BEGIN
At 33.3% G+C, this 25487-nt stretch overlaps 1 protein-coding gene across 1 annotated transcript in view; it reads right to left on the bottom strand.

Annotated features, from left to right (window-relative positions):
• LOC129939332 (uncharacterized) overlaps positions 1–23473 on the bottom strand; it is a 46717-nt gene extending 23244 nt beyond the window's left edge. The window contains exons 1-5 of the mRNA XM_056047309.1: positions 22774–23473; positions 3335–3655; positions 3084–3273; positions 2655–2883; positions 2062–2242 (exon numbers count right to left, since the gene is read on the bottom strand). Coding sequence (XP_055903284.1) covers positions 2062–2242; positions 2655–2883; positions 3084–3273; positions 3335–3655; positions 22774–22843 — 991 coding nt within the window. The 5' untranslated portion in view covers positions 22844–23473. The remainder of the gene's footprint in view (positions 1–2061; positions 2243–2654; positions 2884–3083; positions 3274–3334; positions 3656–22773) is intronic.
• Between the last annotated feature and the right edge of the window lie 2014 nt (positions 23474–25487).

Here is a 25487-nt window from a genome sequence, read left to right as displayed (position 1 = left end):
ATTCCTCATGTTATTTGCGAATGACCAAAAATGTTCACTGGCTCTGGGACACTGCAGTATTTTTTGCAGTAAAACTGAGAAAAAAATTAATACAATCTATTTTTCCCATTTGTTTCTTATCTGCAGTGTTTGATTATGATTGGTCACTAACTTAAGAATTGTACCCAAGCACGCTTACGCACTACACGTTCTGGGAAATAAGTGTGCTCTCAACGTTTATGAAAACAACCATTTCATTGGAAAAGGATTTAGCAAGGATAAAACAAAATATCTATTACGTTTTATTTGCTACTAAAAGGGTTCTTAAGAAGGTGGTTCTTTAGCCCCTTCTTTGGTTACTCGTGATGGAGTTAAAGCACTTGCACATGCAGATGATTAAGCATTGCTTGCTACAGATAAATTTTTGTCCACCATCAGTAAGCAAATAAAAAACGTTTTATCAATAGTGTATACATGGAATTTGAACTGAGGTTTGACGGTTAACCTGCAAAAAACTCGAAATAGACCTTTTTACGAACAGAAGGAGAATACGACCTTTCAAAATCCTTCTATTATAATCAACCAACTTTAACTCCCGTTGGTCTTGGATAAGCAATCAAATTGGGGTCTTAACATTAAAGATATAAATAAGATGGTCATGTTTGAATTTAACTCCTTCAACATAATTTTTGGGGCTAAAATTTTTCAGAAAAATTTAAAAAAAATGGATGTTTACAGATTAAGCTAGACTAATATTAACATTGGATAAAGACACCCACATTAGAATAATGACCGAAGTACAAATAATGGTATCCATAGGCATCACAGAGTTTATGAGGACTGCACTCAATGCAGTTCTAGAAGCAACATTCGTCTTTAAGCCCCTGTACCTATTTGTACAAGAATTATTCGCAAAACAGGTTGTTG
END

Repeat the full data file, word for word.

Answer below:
At 33.3% G+C, this 25487-nt stretch overlaps 1 protein-coding gene across 1 annotated transcript in view; it reads right to left on the bottom strand.

Annotated features, from left to right (window-relative positions):
• LOC129939332 (uncharacterized) overlaps positions 1–23473 on the bottom strand; it is a 46717-nt gene extending 23244 nt beyond the window's left edge. The window contains exons 1-5 of the mRNA XM_056047309.1: positions 22774–23473; positions 3335–3655; positions 3084–3273; positions 2655–2883; positions 2062–2242 (exon numbers count right to left, since the gene is read on the bottom strand). Coding sequence (XP_055903284.1) covers positions 2062–2242; positions 2655–2883; positions 3084–3273; positions 3335–3655; positions 22774–22843 — 991 coding nt within the window. The 5' untranslated portion in view covers positions 22844–23473. The remainder of the gene's footprint in view (positions 1–2061; positions 2243–2654; positions 2884–3083; positions 3274–3334; positions 3656–22773) is intronic.
• Between the last annotated feature and the right edge of the window lie 2014 nt (positions 23474–25487).

Here is a 25487-nt window from a genome sequence, read left to right as displayed (position 1 = left end):
ATTCCTCATGTTATTTGCGAATGACCAAAAATGTTCACTGGCTCTGGGACACTGCAGTATTTTTTGCAGTAAAACTGAGAAAAAAATTAATACAATCTATTTTTCCCATTTGTTTCTTATCTGCAGTGTTTGATTATGATTGGTCACTAACTTAAGAATTGTACCCAAGCACGCTTACGCACTACACGTTCTGGGAAATAAGTGTGCTCTCAACGTTTATGAAAACAACCATTTCATTGGAAAAGGATTTAGCAAGGATAAAACAAAATATCTATTACGTTTTATTTGCTACTAAAAGGGTTCTTAAGAAGGTGGTTCTTTAGCCCCTTCTTTGGTTACTCGTGATGGAGTTAAAGCACTTGCACATGCAGATGATTAAGCATTGCTTGCTACAGATAAATTTTTGTCCACCATCAGTAAGCAAATAAAAAACGTTTTATCAATAGTGTATACATGGAATTTGAACTGAGGTTTGACGGTTAACCTGCAAAAAACTCGAAATAGACCTTTTTACGAACAGAAGGAGAATACGACCTTTCAAAATCCTTCTATTATAATCAACCAACTTTAACTCCCGTTGGTCTTGGATAAGCAATCAAATTGGGGTCTTAACATTAAAGATATAAATAAGATGGTCATGTTTGAATTTAACTCCTTCAACATAATTTTTGGGGCTAAAATTTTTCAGAAAAATTTAAAAAAAATGGATGTTTACAGATTAAGCTAGACTAATATTAACATTGGATAAAGACACCCACATTAGAATAATGACCGAAGTACAAATAATGGTATCCATAGGCATCACAGAGTTTATGAGGACTGCACTCAATGCAGTTCTAGAAGCAACATTCGTCTTTAAGCCCCTGTACCTATTTGTACAAGAATTATTCGCAAAACAGGTTGTTG